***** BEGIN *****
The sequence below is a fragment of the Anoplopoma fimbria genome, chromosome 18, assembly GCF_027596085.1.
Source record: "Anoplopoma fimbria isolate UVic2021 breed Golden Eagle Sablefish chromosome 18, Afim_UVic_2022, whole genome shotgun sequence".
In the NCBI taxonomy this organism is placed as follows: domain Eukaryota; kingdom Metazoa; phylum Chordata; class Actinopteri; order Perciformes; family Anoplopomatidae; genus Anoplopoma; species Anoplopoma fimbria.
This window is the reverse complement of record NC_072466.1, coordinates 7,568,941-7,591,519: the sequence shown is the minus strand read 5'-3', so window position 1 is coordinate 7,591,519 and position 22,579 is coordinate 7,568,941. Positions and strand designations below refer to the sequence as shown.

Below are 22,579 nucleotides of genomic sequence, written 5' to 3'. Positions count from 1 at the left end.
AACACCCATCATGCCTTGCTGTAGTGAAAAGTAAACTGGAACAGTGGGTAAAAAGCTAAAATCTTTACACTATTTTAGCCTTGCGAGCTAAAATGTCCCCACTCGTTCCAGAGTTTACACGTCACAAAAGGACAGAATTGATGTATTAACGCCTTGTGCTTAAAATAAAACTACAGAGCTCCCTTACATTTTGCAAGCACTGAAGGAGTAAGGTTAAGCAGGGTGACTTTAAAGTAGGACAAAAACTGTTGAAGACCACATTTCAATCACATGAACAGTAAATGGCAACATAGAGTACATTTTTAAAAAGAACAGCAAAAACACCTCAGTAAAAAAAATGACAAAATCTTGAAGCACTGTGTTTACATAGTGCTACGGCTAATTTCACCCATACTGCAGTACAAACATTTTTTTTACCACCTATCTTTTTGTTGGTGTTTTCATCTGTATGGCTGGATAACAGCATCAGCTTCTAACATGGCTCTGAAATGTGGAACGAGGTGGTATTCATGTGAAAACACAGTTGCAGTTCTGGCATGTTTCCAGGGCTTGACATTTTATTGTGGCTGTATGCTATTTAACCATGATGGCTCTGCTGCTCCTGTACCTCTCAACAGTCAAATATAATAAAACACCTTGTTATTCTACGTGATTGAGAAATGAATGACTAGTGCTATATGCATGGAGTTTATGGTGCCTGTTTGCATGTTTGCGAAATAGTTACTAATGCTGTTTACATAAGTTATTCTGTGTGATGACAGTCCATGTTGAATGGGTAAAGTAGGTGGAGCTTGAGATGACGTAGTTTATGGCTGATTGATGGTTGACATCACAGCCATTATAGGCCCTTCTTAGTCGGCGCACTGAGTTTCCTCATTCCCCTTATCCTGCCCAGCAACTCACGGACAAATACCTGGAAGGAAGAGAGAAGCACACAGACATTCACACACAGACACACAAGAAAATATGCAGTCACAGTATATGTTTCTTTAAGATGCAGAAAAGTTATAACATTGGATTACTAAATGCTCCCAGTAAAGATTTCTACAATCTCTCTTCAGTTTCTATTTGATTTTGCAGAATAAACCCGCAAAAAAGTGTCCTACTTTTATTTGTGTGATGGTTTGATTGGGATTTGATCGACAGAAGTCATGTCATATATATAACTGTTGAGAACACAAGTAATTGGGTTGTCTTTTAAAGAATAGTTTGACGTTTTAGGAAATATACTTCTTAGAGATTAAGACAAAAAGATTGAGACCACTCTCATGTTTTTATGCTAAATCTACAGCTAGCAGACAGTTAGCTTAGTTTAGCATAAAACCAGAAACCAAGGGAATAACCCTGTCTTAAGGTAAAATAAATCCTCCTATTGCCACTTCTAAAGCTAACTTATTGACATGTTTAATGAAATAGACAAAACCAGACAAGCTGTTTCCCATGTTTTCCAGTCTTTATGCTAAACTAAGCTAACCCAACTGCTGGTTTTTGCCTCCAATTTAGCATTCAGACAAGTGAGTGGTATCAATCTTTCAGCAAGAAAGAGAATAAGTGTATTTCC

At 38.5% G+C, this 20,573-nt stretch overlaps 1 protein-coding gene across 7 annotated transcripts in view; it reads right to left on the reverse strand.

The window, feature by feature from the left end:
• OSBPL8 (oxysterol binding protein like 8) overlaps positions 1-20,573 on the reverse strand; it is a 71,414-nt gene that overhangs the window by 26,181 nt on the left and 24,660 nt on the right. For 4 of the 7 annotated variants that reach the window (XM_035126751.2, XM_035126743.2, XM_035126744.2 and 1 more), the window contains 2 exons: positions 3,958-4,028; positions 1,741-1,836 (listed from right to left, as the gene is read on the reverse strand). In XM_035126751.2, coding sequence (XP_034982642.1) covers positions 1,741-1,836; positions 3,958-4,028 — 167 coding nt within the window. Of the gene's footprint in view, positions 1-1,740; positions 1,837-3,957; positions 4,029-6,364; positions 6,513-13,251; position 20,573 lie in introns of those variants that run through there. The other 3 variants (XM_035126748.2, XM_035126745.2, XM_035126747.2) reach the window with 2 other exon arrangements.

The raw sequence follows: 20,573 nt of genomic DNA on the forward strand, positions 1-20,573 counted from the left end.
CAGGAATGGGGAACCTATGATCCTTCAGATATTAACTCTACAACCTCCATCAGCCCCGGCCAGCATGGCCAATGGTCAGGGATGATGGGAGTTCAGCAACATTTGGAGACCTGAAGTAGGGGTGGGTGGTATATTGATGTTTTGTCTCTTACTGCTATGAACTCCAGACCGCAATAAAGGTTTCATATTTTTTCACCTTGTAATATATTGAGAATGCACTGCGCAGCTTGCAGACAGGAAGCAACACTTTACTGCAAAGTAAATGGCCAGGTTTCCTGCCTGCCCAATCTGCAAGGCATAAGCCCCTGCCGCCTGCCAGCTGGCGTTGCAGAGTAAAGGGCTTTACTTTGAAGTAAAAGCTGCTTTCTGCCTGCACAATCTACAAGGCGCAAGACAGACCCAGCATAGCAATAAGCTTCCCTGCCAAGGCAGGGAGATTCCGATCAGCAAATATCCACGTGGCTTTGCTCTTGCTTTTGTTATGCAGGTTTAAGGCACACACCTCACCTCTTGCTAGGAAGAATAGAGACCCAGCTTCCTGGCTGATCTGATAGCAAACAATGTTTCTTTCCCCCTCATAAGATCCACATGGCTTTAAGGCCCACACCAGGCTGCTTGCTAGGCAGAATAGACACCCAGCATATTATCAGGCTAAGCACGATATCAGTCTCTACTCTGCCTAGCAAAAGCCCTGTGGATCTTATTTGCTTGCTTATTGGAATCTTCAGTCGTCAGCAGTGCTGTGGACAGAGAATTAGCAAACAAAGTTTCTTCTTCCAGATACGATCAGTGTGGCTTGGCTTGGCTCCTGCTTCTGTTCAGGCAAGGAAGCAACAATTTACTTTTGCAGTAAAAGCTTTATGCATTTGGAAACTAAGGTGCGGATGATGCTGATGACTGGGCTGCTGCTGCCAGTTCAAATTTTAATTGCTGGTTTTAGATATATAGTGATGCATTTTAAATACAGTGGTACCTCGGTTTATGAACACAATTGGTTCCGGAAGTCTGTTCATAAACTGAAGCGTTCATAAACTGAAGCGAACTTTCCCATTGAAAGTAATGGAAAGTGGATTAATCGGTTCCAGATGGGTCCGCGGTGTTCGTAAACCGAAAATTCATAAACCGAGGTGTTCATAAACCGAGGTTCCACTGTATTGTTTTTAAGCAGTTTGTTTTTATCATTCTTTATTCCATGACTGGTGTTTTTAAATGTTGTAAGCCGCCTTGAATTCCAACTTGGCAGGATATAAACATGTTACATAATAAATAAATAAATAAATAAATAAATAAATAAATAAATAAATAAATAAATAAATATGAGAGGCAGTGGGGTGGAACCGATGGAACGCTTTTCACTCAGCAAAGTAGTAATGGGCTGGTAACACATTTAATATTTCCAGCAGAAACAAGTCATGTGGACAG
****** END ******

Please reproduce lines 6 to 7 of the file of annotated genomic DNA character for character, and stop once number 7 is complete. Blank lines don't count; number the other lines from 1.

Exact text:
AACACCCATCATGCCTTGCTGTAGTGAAAAGTAAACTGGAACAGTGGGTAAAAAGCTAAAATCTTTACACTATTTTAGCCTTGCGAGCTAAAATGTCCCCACTCGTTCCAGAGTTTACACGTCACAAAAGGACAGAATTGATGTATTAACGCCTTGTGCTTAAAATAAAACTACAGAGCTCCCTTACATTTTGCAAGCACTGAAGGAGTAAGGTTAAGCAGGGTGACTTTAAAGTAGGACAAAAACTGTTGAAGACCACATTTCAATCACATGAACAGTAAATGGCAACATAGAGTACATTTTTAAAAAGAACAGCAAAAACACCTCAGTAAAAAAAATGACAAAATCTTGAAGCACTGTGTTTACATAGTGCTACGGCTAATTTCACCCATACTGCAGTACAAACATTTTTTTTACCACCTATCTTTTTGTTGGTGTTTTCATCTGTATGGCTGGATAACAGCATCAGCTTCTAACATGGCTCTGAAATGTGGAACGAGGTGGTATTCATGTGAAAACACAGTTGCAGTTCTGGCATGTTTCCAGGGCTTGACATTTTATTGTGGCTGTATGCTATTTAACCATGATGGCTCTGCTGCTCCTGTACCTCTCAACAGTCAAATATAATAAAACACCTTGTTATTCTACGTGATTGAGAAATGAATGACTAGTGCTATATGCATGGAGTTTATGGTGCCTGTTTGCATGTTTGCGAAATAGTTACTAATGCTGTTTACATAAGTTATTCTGTGTGATGACAGTCCATGTTGAATGGGTAAAGTAGGTGGAGCTTGAGATGACGTAGTTTATGGCTGATTGATGGTTGACATCACAGCCATTATAGGCCCTTCTTAGTCGGCGCACTGAGTTTCCTCATTCCCCTTATCCTGCCCAGCAACTCACGGACAAATACCTGGAAGGAAGAGAGAAGCACACAGACATTCACACACAGACACACAAGAAAATATGCAGTCACAGTATATGTTTCTTTAAGATGCAGAAAAGTTATAACATTGGATTACTAAATGCTCCCAGTAAAGATTTCTACAATCTCTCTTCAGTTTCTATTTGATTTTGCAGAATAAACCCGCAAAAAAGTGTCCTACTTTTATTTGTGTGATGGTTTGATTGGGATTTGATCGACAGAAGTCATGTCATATATATAACTGTTGAGAACACAAGTAATTGGGTTGTCTTTTAAAGAATAGTTTGACGTTTTAGGAAATATACTTCTTAGAGATTAAGACAAAAAGATTGAGACCACTCTCATGTTTTTATGCTAAATCTACAGCTAGCAGACAGTTAGCTTAGTTTAGCATAAAACCAGAAACCAAGGGAATAACCCTGTCTTAAGGTAAAATAAATCCTCCTATTGCCACTTCTAAAGCTAACTTATTGACATGTTTAATGAAATAGACAAAACCAGACAAGCTGTTTCCCATGTTTTCCAGTCTTTATGCTAAACTAAGCTAACCCAACTGCTGGTTTTTGCCTCCAATTTAGCATTCAGACAAGTGAGTGGTATCAATCTTTCAGCAAGAAAGAGAATAAGTGTATTTCC

At 38.5% G+C, this 20,573-nt stretch overlaps 1 protein-coding gene across 7 annotated transcripts in view; it reads right to left on the reverse strand.